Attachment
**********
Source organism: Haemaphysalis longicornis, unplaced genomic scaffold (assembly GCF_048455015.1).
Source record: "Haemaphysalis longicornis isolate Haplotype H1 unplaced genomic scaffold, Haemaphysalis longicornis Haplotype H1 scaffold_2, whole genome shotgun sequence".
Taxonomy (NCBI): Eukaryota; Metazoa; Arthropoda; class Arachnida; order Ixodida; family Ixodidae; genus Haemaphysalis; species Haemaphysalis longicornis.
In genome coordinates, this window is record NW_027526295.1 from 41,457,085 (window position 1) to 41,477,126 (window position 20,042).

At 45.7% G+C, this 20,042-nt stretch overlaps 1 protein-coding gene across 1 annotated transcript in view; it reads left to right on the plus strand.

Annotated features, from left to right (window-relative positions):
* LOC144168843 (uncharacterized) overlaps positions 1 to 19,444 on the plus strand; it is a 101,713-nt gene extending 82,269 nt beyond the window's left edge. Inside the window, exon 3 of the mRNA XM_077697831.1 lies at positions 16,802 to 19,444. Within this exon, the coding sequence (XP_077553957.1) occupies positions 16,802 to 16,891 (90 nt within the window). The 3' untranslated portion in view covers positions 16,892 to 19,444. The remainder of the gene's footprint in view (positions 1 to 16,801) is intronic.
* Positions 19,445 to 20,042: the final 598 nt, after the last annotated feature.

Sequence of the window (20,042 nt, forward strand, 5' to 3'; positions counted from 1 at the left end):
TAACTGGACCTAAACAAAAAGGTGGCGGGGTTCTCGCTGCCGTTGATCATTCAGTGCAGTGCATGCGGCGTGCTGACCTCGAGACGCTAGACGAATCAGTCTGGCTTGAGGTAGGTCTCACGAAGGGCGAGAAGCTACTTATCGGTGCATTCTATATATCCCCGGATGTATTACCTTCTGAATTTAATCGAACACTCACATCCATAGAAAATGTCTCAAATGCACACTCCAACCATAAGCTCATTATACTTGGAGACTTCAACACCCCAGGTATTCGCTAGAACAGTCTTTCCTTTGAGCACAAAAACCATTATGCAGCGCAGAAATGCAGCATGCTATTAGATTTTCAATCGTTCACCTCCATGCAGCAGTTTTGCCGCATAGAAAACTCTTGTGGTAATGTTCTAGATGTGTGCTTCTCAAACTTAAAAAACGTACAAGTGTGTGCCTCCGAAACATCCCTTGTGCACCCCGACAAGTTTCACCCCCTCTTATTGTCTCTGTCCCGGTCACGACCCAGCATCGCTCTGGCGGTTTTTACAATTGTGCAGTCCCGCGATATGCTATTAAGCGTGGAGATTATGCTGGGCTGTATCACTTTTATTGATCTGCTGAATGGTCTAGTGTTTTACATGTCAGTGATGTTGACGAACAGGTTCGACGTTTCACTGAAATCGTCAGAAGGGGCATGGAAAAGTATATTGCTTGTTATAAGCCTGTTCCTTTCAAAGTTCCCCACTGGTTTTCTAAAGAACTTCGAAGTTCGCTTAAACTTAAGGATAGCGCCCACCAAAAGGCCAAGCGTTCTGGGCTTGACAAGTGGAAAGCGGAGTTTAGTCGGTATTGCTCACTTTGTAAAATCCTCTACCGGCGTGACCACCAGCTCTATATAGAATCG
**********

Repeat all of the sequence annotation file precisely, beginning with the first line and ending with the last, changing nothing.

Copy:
Source organism: Haemaphysalis longicornis, unplaced genomic scaffold (assembly GCF_048455015.1).
Source record: "Haemaphysalis longicornis isolate Haplotype H1 unplaced genomic scaffold, Haemaphysalis longicornis Haplotype H1 scaffold_2, whole genome shotgun sequence".
Taxonomy (NCBI): Eukaryota; Metazoa; Arthropoda; class Arachnida; order Ixodida; family Ixodidae; genus Haemaphysalis; species Haemaphysalis longicornis.
In genome coordinates, this window is record NW_027526295.1 from 41,457,085 (window position 1) to 41,477,126 (window position 20,042).

At 45.7% G+C, this 20,042-nt stretch overlaps 1 protein-coding gene across 1 annotated transcript in view; it reads left to right on the plus strand.

Annotated features, from left to right (window-relative positions):
* LOC144168843 (uncharacterized) overlaps positions 1 to 19,444 on the plus strand; it is a 101,713-nt gene extending 82,269 nt beyond the window's left edge. Inside the window, exon 3 of the mRNA XM_077697831.1 lies at positions 16,802 to 19,444. Within this exon, the coding sequence (XP_077553957.1) occupies positions 16,802 to 16,891 (90 nt within the window). The 3' untranslated portion in view covers positions 16,892 to 19,444. The remainder of the gene's footprint in view (positions 1 to 16,801) is intronic.
* Positions 19,445 to 20,042: the final 598 nt, after the last annotated feature.

Sequence of the window (20,042 nt, forward strand, 5' to 3'; positions counted from 1 at the left end):
TAACTGGACCTAAACAAAAAGGTGGCGGGGTTCTCGCTGCCGTTGATCATTCAGTGCAGTGCATGCGGCGTGCTGACCTCGAGACGCTAGACGAATCAGTCTGGCTTGAGGTAGGTCTCACGAAGGGCGAGAAGCTACTTATCGGTGCATTCTATATATCCCCGGATGTATTACCTTCTGAATTTAATCGAACACTCACATCCATAGAAAATGTCTCAAATGCACACTCCAACCATAAGCTCATTATACTTGGAGACTTCAACACCCCAGGTATTCGCTAGAACAGTCTTTCCTTTGAGCACAAAAACCATTATGCAGCGCAGAAATGCAGCATGCTATTAGATTTTCAATCGTTCACCTCCATGCAGCAGTTTTGCCGCATAGAAAACTCTTGTGGTAATGTTCTAGATGTGTGCTTCTCAAACTTAAAAAACGTACAAGTGTGTGCCTCCGAAACATCCCTTGTGCACCCCGACAAGTTTCACCCCCTCTTATTGTCTCTGTCCCGGTCACGACCCAGCATCGCTCTGGCGGTTTTTACAATTGTGCAGTCCCGCGATATGCTATTAAGCGTGGAGATTATGCTGGGCTGTATCACTTTTATTGATCTGCTGAATGGTCTAGTGTTTTACATGTCAGTGATGTTGACGAACAGGTTCGACGTTTCACTGAAATCGTCAGAAGGGGCATGGAAAAGTATATTGCTTGTTATAAGCCTGTTCCTTTCAAAGTTCCCCACTGGTTTTCTAAAGAACTTCGAAGTTCGCTTAAACTTAAGGATAGCGCCCACCAAAAGGCCAAGCGTTCTGGGCTTGACAAGTGGAAAGCGGAGTTTAGTCGGTATTGCTCACTTTGTAAAATCCTCTACCGGCGTGACCACCAGCTCTATATAGAATCG